Grain free sausage balls

Why are ball-shaped things so delicious?
Um, let me rephrase that.
Why are spherical treats so delicious?

I mean think about it. Meatballs. Scrumptious. Cake pops. Tasty. Scoops of ice cream. Divine. Cherries. Lovely.
One of my favorite balls spheres are those made of sausage and cheese.

You know what I’m talking about, right? Well if you’re from the south, you are probably familiar with sausage balls. They’re practically a party and holiday staple in every southern girl’s kitchen. And with good reason. They are DELICIOUS.

Ground Italian sausage was on sale at my local market a few weeks ago, and as it sat in my freezer I thought and thought and thought and thought about what I should do with the pound I purchased.

And out of the blue, just like *that*, sausage balls came to mind. Of course, being grain-free, I needed to play around with some options for the traditional “Bisquick” these typically call for. I must say, for my first trial run, these turned out AWESOME, and I don’t think I’ll be making any changes to the balls anytime soon.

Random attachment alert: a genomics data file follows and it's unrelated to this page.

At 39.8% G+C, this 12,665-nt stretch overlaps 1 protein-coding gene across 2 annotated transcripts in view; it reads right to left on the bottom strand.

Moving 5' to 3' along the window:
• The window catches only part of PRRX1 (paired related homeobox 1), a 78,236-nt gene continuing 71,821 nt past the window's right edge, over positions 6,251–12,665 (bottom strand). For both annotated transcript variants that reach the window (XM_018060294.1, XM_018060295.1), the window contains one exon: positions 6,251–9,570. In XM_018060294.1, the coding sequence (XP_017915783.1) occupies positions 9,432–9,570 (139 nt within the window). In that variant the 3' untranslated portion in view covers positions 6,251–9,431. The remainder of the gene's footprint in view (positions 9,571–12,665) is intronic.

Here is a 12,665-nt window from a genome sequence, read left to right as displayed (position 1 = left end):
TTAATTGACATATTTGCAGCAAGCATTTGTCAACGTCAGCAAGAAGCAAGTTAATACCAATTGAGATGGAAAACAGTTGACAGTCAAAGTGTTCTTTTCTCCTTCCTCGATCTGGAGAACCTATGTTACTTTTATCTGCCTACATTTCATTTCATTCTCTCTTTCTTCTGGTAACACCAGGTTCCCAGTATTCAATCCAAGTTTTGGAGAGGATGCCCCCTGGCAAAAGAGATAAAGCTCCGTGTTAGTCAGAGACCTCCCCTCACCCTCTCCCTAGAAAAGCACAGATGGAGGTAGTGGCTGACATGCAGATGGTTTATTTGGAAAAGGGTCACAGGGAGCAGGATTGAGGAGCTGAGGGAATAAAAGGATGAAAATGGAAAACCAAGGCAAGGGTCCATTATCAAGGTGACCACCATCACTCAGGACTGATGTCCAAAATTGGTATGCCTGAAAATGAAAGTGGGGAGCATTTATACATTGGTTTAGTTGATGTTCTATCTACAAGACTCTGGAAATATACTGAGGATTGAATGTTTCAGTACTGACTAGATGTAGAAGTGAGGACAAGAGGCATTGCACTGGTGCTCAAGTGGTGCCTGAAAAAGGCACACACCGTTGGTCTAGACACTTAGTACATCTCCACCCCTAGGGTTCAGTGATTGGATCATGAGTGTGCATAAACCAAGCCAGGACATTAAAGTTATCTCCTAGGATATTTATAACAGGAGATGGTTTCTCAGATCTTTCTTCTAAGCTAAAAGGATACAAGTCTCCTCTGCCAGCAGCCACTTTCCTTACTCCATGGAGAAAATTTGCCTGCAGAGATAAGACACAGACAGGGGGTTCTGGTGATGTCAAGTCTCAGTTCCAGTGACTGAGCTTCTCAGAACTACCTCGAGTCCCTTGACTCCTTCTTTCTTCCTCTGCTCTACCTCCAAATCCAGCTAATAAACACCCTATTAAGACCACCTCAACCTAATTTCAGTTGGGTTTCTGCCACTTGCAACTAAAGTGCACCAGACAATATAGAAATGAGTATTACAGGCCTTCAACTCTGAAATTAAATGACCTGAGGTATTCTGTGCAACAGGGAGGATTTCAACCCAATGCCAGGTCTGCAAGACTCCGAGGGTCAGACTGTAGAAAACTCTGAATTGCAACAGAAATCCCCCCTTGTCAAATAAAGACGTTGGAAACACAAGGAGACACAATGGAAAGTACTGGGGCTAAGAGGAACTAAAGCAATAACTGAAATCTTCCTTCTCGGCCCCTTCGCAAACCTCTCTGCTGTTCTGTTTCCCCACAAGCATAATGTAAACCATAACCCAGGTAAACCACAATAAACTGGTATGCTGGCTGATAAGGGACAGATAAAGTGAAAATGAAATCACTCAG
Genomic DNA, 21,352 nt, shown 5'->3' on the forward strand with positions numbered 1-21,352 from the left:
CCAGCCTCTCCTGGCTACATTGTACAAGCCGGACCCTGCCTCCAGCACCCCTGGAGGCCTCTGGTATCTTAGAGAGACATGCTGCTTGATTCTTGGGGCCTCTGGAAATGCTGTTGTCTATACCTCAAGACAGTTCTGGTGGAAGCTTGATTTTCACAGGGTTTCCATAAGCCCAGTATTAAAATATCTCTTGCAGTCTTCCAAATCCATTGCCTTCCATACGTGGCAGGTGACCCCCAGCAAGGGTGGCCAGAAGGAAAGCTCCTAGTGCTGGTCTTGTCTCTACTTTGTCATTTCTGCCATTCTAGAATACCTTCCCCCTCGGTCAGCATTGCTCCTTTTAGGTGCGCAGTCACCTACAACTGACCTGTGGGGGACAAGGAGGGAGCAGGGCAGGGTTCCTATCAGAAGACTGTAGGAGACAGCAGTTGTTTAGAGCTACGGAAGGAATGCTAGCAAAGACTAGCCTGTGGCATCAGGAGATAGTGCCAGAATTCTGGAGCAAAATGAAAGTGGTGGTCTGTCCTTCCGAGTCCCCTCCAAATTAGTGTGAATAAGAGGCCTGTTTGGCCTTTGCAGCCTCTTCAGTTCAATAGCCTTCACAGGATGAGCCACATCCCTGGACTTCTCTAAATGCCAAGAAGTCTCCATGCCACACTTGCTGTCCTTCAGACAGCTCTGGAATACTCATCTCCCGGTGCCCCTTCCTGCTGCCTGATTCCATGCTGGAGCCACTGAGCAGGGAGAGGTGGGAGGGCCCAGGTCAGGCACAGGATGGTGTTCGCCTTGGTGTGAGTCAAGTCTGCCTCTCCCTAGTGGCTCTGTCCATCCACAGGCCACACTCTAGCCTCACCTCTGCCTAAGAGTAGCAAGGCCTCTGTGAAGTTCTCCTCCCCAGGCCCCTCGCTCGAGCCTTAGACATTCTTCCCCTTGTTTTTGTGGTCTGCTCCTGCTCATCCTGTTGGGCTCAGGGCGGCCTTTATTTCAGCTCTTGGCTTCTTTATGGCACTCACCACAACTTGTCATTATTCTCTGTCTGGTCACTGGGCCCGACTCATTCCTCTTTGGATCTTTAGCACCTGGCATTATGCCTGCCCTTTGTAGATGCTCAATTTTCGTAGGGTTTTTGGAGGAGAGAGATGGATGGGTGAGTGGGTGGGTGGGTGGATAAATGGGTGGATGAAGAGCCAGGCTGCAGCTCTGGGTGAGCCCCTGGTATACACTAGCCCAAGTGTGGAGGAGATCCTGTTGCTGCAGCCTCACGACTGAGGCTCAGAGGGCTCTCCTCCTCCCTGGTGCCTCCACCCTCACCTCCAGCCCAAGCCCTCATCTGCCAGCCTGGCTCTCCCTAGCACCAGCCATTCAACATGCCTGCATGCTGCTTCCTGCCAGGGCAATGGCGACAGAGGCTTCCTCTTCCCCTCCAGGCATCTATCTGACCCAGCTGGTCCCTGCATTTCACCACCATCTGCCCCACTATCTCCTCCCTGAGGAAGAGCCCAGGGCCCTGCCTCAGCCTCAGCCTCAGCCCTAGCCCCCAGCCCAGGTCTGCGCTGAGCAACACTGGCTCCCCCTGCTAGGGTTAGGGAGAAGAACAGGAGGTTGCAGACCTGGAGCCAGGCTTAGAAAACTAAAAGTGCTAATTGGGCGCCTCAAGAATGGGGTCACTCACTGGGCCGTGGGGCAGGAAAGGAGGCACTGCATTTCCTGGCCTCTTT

Cheesy Sausage Balls makes 40-50
These little spheres of heaven should make an appearance at every party or potluck you attend for the rest of eternity. If you’re gluten free (instead of grain free), feel free to sub the 2 flours for 1 cup of gluten free baking mix. 

1lb ground uncooked Italian sausage (I used mild)
2 cups ground almonds (almond flour)
1/2 cup arrowroot flour (Whole Foods carries it)
1/2 cup tapioca, quinoa or garbanzo bean flour (I used garbanzo bean)
1 tsp. baking powder
1/4 cup melted butter, cooled
1/2 cup shaved asiago cheese
1 cup shaved cheddar cheese
1 tsp. sea salt
1 tsp. cracked black pepper
1 egg
almond milk (optional- only use if your mixture is too dry- just a tbsp. at a time)

1. Pre-heat oven to 350.
2. Combine all ingredients, except for the almond milk, in a large bowl. Using your hands, mix to combine all of the ingredients. The consistency should be “sticky”, like drop biscuit dough. If it’s dry and crumbly, add a bit of almond milk (tbsp at a time) until it becomes sticky (but not “wet”). If you add too much milk, you can add more of either of the flours to absorb the extra liquid.
3. Using a melon baller or spoon, drop rounded spoonfuls of the mixture onto a very lightly greased baking sheet. You can pack them close together, as these don’t spread at all.
4. Bake at 350 degrees for 18-20 minutes. Serve hot, warm or at room temperature!

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